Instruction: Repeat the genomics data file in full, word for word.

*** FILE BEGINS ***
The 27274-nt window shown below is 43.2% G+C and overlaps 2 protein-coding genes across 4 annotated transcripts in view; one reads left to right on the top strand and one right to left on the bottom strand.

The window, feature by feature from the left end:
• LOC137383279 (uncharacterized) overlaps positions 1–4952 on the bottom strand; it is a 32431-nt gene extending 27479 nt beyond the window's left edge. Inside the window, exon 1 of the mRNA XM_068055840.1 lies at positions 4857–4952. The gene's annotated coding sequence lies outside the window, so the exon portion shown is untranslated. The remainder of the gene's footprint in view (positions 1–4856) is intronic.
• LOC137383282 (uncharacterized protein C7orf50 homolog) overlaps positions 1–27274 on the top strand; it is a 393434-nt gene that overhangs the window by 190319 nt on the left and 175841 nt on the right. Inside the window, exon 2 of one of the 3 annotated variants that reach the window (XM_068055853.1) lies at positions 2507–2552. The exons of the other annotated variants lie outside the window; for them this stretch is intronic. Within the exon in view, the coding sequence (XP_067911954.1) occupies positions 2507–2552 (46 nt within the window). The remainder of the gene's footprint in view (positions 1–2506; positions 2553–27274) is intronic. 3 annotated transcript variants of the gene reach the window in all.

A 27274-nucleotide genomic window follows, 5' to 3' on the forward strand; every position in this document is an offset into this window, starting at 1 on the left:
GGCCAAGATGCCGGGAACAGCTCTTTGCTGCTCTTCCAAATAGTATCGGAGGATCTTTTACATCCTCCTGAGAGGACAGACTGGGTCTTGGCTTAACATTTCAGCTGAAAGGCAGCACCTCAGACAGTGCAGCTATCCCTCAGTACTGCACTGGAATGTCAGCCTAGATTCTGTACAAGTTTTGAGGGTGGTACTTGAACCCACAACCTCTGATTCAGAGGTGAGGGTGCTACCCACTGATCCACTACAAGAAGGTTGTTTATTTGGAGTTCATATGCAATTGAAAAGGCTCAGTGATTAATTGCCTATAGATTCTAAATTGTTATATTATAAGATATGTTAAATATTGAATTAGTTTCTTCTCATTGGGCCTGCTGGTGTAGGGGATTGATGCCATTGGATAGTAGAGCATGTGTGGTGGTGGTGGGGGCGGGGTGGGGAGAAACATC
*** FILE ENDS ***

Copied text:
The 27274-nt window shown below is 43.2% G+C and overlaps 2 protein-coding genes across 4 annotated transcripts in view; one reads left to right on the top strand and one right to left on the bottom strand.

The window, feature by feature from the left end:
• LOC137383279 (uncharacterized) overlaps positions 1–4952 on the bottom strand; it is a 32431-nt gene extending 27479 nt beyond the window's left edge. Inside the window, exon 1 of the mRNA XM_068055840.1 lies at positions 4857–4952. The gene's annotated coding sequence lies outside the window, so the exon portion shown is untranslated. The remainder of the gene's footprint in view (positions 1–4856) is intronic.
• LOC137383282 (uncharacterized protein C7orf50 homolog) overlaps positions 1–27274 on the top strand; it is a 393434-nt gene that overhangs the window by 190319 nt on the left and 175841 nt on the right. Inside the window, exon 2 of one of the 3 annotated variants that reach the window (XM_068055853.1) lies at positions 2507–2552. The exons of the other annotated variants lie outside the window; for them this stretch is intronic. Within the exon in view, the coding sequence (XP_067911954.1) occupies positions 2507–2552 (46 nt within the window). The remainder of the gene's footprint in view (positions 1–2506; positions 2553–27274) is intronic. 3 annotated transcript variants of the gene reach the window in all.

A 27274-nucleotide genomic window follows, 5' to 3' on the forward strand; every position in this document is an offset into this window, starting at 1 on the left:
GGCCAAGATGCCGGGAACAGCTCTTTGCTGCTCTTCCAAATAGTATCGGAGGATCTTTTACATCCTCCTGAGAGGACAGACTGGGTCTTGGCTTAACATTTCAGCTGAAAGGCAGCACCTCAGACAGTGCAGCTATCCCTCAGTACTGCACTGGAATGTCAGCCTAGATTCTGTACAAGTTTTGAGGGTGGTACTTGAACCCACAACCTCTGATTCAGAGGTGAGGGTGCTACCCACTGATCCACTACAAGAAGGTTGTTTATTTGGAGTTCATATGCAATTGAAAAGGCTCAGTGATTAATTGCCTATAGATTCTAAATTGTTATATTATAAGATATGTTAAATATTGAATTAGTTTCTTCTCATTGGGCCTGCTGGTGTAGGGGATTGATGCCATTGGATAGTAGAGCATGTGTGGTGGTGGTGGGGGCGGGGTGGGGAGAAACATC